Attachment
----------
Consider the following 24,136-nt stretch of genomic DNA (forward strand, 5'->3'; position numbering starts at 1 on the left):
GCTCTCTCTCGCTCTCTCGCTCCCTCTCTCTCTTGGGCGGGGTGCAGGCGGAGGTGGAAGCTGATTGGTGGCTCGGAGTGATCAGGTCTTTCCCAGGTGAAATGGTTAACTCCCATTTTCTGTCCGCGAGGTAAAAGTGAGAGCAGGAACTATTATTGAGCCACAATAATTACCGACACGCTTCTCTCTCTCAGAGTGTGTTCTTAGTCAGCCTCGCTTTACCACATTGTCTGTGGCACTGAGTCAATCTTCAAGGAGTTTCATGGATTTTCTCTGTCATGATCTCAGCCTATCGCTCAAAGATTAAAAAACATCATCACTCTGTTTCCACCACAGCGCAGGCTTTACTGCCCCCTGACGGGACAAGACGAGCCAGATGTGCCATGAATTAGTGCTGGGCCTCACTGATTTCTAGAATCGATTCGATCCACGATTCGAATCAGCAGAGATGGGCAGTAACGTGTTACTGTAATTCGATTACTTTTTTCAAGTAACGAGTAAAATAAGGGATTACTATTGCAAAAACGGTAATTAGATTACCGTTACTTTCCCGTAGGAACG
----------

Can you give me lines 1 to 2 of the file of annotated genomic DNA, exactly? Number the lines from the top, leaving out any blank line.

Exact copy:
Consider the following 24,136-nt stretch of genomic DNA (forward strand, 5'->3'; position numbering starts at 1 on the left):
GCTCTCTCTCGCTCTCTCGCTCCCTCTCTCTCTTGGGCGGGGTGCAGGCGGAGGTGGAAGCTGATTGGTGGCTCGGAGTGATCAGGTCTTTCCCAGGTGAAATGGTTAACTCCCATTTTCTGTCCGCGAGGTAAAAGTGAGAGCAGGAACTATTATTGAGCCACAATAATTACCGACACGCTTCTCTCTCTCAGAGTGTGTTCTTAGTCAGCCTCGCTTTACCACATTGTCTGTGGCACTGAGTCAATCTTCAAGGAGTTTCATGGATTTTCTCTGTCATGATCTCAGCCTATCGCTCAAAGATTAAAAAACATCATCACTCTGTTTCCACCACAGCGCAGGCTTTACTGCCCCCTGACGGGACAAGACGAGCCAGATGTGCCATGAATTAGTGCTGGGCCTCACTGATTTCTAGAATCGATTCGATCCACGATTCGAATCAGCAGAGATGGGCAGTAACGTGTTACTGTAATTCGATTACTTTTTTCAAGTAACGAGTAAAATAAGGGATTACTATTGCAAAAACGGTAATTAGATTACCGTTACTTTCCCGTAGGAACG